Metropolitan News-Enterprise


Tuesday, November 27, 2001


Page 1


Cheryl White Mason to Lead City’s Civil Litigation Team


By ROBERT GREENE, Staff Writer


City Attorney Rocky Delgadillo continued to revamp his office’s leadership yesterday with the announcement that O’Melveny & Myers partner Cheryl White Mason will lead the city’s civil litigation team.

As chief of the Civil Liability Management Division, Mason will supervise about 100 lawyers in all aspects of litigation and will have among her primary marching orders achieving Delgadillo’s campaign promise of slashing city liabilities.

Delgadillo vowed during his successful drive to be city attorney last spring to cut Los Angeles’ estimated $1 billion annually liability by a third.

“Cheryl White Mason is an extraordinary addition to the City Attorney’s Office…,” Delgadillo said in a statement. “Throughout her career, she has demonstrated an abiding dedication to public service and to the city of Los Angeles, as well as exemplary litigation skills in high-profile cases.”

Mason’s appointment fills one of the key openings in the Delgadillo administration, which undid the management structure put in place by Mayor James Hahn during Hahn’s 16-year tenure as city attorney. Delgadillo kept the criminal branch intact but eliminated Hahn’s police litigation division and divided the civil branch into Municipal Counsel—the legal advisor for the city’s dozens of departments—and Civil Liability Management, which handles litigation.

That branch’s responsibilities now will include police litigation—-defending the city in lawsuits brought by plaintiffs accusing LAPD officers of wrongful arrest and excessive force.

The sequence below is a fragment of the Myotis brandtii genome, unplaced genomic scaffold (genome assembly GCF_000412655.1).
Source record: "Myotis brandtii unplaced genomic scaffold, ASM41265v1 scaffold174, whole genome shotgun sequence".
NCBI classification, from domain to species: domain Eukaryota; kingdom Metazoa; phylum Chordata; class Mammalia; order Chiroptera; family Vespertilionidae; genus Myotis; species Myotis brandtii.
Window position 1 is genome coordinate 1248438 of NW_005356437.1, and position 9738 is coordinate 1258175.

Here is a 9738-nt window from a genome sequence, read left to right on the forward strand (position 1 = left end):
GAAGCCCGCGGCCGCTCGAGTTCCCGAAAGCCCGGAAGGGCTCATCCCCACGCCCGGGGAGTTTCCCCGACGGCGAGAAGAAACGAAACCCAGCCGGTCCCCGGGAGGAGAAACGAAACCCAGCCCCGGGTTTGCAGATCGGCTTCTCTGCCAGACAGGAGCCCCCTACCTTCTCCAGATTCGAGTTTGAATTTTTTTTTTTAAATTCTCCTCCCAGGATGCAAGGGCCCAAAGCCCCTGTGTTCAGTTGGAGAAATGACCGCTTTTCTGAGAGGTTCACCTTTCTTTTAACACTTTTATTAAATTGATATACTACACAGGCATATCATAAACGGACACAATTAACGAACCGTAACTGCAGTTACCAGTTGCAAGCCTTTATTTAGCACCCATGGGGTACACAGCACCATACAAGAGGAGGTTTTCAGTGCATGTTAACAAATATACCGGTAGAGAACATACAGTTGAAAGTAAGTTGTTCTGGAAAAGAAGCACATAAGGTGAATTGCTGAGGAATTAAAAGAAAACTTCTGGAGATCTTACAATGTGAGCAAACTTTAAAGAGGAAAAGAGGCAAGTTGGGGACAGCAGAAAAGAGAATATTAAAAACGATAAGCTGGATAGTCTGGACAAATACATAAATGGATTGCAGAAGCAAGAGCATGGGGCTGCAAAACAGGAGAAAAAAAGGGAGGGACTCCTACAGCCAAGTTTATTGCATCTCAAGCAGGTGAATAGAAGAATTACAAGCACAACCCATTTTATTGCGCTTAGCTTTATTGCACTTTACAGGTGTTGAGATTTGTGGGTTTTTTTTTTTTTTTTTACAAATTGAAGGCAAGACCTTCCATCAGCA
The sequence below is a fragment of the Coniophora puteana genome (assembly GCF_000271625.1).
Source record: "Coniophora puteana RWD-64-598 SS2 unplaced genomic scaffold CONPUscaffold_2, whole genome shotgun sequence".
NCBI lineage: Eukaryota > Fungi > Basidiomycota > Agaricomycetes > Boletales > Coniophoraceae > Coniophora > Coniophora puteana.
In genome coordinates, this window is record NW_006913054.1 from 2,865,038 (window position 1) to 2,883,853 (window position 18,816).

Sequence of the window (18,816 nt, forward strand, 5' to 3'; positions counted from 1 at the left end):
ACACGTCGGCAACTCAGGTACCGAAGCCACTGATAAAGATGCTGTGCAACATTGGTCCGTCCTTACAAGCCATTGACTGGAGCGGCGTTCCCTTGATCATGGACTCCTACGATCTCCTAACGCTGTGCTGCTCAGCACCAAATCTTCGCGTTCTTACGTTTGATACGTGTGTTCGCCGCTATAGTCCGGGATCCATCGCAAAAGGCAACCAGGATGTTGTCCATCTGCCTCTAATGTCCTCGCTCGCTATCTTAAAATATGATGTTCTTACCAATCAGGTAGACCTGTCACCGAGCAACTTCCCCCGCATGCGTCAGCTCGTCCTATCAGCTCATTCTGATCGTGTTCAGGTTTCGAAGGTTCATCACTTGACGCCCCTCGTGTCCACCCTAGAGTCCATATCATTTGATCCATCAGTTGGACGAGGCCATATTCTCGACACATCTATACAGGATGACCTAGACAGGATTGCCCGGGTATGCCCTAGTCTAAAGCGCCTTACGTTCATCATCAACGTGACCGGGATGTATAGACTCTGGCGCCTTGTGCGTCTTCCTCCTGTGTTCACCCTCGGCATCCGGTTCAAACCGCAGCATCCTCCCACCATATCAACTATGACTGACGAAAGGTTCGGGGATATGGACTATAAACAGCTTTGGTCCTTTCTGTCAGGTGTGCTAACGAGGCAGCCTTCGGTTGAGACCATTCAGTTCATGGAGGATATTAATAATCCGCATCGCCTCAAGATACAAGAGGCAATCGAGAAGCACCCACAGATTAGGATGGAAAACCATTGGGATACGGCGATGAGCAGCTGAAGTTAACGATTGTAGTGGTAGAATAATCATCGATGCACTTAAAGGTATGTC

Police liability soared over the last several years, especially after corrupt ex-officer Rafael Perez asserted that falsifying police reports and lying on the stand to secure convictions were common practices at the LAPD.

Mason’s branch will also handle collections and risk management, two areas in which the city has been heavily criticized in the past. The city’s efforts at risk management were crippled during the Riordan administration by turf battles and philosophical differences among the mayor, the City Council and the city attorney.

Mason will also oversee workers compensation and special litigation.

In bringing in Mason, Delgadillo landed a highly regarded litigator and the first African American woman to be a partner at O’Melveny, one of the city’s most storied firms. Delgadillo began his own legal career at O’Melveny before moving to the administration of Mayor Richard Riordan, and after his election called on Mason’s fellow O’Melveny litigation partner Mark R. Steinberg to lead his transition team.

Mason’s selection also furthers Delgadillo’s often-stated goal of reaching into the private sector to fill posts in the City Attorney’s Office.

The city attorney’s top appointments so far have brought mixed private and public sector backgrounds. Chief Deputy Terree Bowers was an associate at Adams, Duque & Hazeltine before moving to the U.S. Attorney’s Office and serving as the region’s top federal prosecutor. UCLA law professor George Cardona, who is due to lead the Criminal Branch starting Jan. 1, also spent most of his career as a federal prosecutor. Municipal Counsel Branch Chief Patricia Tubert is a City Attorney’s Office veteran.

Delgadillo has yet to appoint an attorney to lead his new Appellate Branch.


Copyright 2001, Metropolitan News Company